Burning natural gas with no emissions?

Energy startup NetPower, led by MIT alums, is about to fire up a 25 MW natural gas-burning power plant that produces no net carbon emissions.The key is producing a waste stream of pure carbon dioxide, which can be directly stored in rock formations ("carbon capture and sequestration") without the need for the costly purification required by traditional power plants. If scaled up, such plants could reduce the carbon emissions of the electricity sector, but it still requires the extraction of fossil fuels. Could this be a component of the transition to a renewable energy economy?



Rick Shankman's picture

"Burning natural gas with no

"Burning natural gas with no emissions?"... Well no, not really.

The Allam cycle (Nobel Peace Prize winning Sir Rodney John Allam of Air Products in Allentown, PA -  got that Nobel along with Al Gore), requires an air separation unit (ASU - not the Sun Devils' ASU) to supply the combustor with pure oxygen.  As you know, ambient outside air is 20.95% oxygen.  Two problems: One, the ASU must itself be powered and that power requirement must be included in any calculation of net efficiency; Two, the ASU is constantly sucking more oxygen out of the atmosphere than the regular combustion cycle would use.

Further, the Allam cycle loves natural gas.  Sir Rodney's home state of Pennsylvania loves natural gas too; well, not the residents of Pennsylvania, but the fracker natural gas conglomerates.  That natural gas extraction causes emissions itself, especially in Pennsylvania towns besieged by the industry, like Dimock... https://m.youtube.com/watch?v=DRkEmyofXwM. These emissions need to be factored into realistic calculations of efficiency and releases.

As for the Allam cycle's use of supercritical CO₂ and water to drive the power turbine, this is clever and more efficient than regular steam; as the supercriticality of the CO₂ avoids energy losses inherent in the usual physical phase changes of the driving liquid/steam.  The captured CO₂ is recycled back to the combustor (much like automobile catalytic converters) and mixed into the pure oxygen stream from the ASU, where a portion is finally used to replenish lost (from the fluid) CO₂ emissions destined for sequestration.

The moral of the story... this is more diversionary tactics, as it's still a process requiring fossil fuels whose extraction produces copious emissions (both water and air) upstream of the Allam cycle process.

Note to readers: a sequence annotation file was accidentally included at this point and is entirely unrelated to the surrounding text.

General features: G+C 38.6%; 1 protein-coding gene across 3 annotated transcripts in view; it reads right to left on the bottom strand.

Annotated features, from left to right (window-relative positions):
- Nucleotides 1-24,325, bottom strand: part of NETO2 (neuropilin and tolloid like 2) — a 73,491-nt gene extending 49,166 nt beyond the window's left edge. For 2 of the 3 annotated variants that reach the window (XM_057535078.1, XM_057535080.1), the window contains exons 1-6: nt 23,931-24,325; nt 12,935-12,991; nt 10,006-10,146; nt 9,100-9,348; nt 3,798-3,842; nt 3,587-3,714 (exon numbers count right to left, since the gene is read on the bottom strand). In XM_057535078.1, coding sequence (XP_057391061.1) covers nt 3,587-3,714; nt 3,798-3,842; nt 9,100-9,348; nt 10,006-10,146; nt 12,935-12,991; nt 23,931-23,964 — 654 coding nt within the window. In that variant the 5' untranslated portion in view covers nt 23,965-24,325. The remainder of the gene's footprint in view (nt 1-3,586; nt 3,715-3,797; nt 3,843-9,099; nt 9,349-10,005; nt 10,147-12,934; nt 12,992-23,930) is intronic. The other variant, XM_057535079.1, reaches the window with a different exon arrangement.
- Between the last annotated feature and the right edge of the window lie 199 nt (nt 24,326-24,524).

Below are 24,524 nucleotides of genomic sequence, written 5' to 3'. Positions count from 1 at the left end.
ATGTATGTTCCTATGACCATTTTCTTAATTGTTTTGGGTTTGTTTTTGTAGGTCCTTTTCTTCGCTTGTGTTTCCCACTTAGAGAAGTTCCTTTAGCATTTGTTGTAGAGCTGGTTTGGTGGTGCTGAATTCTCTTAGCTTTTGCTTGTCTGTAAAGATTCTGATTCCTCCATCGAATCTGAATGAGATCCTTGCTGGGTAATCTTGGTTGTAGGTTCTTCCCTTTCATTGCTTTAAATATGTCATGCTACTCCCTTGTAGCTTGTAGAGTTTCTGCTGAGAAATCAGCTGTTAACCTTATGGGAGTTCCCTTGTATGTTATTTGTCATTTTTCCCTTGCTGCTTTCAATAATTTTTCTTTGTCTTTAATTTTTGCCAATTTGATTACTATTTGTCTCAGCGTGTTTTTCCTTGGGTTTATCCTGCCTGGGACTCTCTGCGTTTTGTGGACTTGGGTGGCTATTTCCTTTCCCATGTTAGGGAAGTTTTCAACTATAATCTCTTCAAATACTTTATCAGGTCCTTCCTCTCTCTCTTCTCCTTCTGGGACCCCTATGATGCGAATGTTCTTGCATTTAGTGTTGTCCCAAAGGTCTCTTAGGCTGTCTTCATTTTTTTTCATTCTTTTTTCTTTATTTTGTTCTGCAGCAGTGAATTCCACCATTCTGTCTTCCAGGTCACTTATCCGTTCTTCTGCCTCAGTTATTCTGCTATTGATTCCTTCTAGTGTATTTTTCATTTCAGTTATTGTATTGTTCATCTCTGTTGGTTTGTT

For the polluted (now, radioactive too) water side of the equation, see... https://m.youtube.com/watch?v=iiLQqykoWb4

Britta Voss's picture

That's my (also non-expert)

That's my (also non-expert) understanding of it - you need a concentrated enough stream of CO2 for it to be economical to store in geologic formations.
When the CO2 reacts with minerals and becomes part of the solid rock, it's no longer at risk of escaping to the surface, and the higher the proportion of CO2 relative to other waste components the more efficient this reaction will be. It's also partly for transportation, because the CO2 has to be condensed to a liquid to put in a tanker or pipeline, which is much easier at higher purity. This article gives a nice primer on CCS technology (and policy, pre-Paris): https://theconversation.com/pumping-co2-underground-can-help-fight-climate-change-why-is-it-stuck-in-second-gear-37572
Rajesh Kasturirangan's picture

I am not an expert by any

I am not an expert by any means, but the article gives a couple of clues as to why carbon capture isn't happening with traditional coal fired plants:
"But CCS systems bolted to conventional fossil fuel plants have struggled to take off because CO2 makes up only a small fraction of their exhaust. Capturing it saps up to 30% of a power plant's energy and drives up the cost of electricity." I understand that as saying that the problem isn't in storing the carbon but in the economies of capturing it in the first place. In contrast, this new scheme uses supercritical CO2 directly instead of steam so that it's more than 14% of the exhaust and, even better, capturing it makes sense because it's the active ingredient rather than the byproduct. That's my take - an expert will probably have a better answer.
Sarah Simon's picture

Curious about why the direct

Curious about why the direct exhaust couldn't be stored in rock formations.  

is it the chemistry of CO2 and the rocks?

Or is it the volume of power plant exhaust? (you need ~9x the volume of air to oxidize 1 unit of methane to CO2, + NOx + water)

or i